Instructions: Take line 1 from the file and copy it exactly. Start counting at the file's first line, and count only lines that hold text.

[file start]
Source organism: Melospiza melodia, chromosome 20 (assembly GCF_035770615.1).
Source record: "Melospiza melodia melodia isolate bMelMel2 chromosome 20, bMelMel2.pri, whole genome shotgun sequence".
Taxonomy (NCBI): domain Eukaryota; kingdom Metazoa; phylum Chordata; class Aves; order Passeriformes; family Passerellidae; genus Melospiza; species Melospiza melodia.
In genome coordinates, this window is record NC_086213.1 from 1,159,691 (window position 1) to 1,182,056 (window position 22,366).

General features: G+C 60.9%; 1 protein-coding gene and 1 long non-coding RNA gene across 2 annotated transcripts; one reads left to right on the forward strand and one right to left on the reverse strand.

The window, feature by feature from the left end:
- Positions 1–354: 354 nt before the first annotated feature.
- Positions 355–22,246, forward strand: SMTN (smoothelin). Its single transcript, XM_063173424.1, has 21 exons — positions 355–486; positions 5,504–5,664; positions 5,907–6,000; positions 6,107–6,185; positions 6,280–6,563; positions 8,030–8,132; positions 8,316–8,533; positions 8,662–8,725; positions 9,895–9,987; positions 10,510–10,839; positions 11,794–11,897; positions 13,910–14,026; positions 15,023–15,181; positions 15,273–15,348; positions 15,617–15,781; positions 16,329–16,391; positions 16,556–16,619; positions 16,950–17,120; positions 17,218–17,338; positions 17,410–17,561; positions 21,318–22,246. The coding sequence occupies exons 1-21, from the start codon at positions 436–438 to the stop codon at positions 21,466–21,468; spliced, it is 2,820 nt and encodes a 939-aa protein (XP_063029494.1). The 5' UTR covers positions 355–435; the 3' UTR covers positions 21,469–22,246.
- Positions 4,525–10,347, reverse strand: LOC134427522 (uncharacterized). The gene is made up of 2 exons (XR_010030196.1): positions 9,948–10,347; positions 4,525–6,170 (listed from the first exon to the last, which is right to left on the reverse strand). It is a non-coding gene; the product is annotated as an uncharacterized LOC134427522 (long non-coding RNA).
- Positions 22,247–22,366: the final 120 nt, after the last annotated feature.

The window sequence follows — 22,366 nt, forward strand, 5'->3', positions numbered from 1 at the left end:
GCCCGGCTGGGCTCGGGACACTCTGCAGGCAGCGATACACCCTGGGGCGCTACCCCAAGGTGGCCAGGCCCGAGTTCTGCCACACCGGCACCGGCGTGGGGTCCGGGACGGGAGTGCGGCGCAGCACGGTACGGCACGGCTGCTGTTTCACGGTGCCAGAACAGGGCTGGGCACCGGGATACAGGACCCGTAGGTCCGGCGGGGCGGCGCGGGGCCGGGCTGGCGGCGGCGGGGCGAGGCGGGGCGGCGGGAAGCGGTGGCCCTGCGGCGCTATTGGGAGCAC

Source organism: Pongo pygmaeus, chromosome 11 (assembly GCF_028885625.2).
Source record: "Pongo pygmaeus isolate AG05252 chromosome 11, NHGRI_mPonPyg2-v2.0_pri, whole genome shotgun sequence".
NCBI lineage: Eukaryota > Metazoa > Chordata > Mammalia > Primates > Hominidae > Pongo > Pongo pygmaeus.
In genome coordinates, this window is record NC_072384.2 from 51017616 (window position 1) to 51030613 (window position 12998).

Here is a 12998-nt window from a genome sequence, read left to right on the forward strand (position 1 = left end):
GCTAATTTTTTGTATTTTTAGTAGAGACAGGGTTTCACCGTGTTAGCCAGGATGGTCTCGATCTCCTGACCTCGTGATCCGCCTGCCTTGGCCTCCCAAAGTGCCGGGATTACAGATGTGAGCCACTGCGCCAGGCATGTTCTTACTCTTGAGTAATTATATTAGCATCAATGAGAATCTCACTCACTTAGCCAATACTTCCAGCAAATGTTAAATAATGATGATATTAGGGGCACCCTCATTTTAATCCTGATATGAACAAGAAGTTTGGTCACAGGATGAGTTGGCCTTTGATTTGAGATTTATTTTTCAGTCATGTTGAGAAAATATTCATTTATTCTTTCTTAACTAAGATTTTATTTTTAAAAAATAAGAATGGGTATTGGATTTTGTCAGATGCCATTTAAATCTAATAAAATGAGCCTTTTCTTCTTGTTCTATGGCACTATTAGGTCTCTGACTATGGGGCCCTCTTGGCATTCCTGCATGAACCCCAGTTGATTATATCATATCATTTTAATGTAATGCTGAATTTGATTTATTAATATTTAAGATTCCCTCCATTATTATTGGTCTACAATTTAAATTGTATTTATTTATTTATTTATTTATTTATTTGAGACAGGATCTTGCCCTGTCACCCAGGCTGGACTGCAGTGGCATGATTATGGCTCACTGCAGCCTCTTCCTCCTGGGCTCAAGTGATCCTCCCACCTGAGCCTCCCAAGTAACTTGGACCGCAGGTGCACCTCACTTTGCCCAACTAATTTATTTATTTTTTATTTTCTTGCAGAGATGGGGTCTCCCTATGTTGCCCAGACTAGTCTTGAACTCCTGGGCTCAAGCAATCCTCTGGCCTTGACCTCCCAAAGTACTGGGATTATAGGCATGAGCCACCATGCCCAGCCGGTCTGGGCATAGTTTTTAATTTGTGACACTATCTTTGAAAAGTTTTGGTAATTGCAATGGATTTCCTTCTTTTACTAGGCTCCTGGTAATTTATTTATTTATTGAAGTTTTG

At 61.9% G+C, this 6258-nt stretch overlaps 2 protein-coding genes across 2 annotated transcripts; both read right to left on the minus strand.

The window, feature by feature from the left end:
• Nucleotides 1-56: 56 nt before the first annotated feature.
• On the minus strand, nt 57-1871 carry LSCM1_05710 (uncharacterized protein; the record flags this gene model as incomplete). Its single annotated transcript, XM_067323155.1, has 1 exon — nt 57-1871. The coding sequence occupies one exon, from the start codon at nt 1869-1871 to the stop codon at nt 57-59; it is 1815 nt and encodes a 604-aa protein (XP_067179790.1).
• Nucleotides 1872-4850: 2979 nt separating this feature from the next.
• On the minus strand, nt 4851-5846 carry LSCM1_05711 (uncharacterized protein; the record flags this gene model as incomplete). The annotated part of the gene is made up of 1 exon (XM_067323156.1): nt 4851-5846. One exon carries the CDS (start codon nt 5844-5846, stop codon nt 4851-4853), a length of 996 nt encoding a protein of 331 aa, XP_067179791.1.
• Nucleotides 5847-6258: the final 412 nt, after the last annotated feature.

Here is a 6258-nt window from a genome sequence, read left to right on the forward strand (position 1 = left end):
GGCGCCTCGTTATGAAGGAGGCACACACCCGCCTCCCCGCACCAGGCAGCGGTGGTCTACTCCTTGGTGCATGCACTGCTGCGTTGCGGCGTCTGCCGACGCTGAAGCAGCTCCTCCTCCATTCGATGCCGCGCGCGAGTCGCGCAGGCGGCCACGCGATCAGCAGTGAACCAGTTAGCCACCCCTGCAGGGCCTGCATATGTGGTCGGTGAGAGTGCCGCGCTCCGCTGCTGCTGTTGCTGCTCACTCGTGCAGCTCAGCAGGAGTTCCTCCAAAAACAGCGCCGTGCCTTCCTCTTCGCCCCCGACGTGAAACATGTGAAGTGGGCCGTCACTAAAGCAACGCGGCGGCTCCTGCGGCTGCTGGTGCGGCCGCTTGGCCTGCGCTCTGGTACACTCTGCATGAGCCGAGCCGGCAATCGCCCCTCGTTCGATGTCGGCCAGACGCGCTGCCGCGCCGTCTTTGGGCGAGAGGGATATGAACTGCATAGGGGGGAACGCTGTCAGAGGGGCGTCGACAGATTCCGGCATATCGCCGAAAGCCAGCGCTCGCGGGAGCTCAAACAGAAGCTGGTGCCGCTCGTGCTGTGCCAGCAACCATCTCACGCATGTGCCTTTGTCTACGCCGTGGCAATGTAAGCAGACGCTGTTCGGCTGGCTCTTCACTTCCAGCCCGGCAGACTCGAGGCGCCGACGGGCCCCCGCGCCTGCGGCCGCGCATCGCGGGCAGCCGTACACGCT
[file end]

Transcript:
Source organism: Melospiza melodia, chromosome 20 (assembly GCF_035770615.1).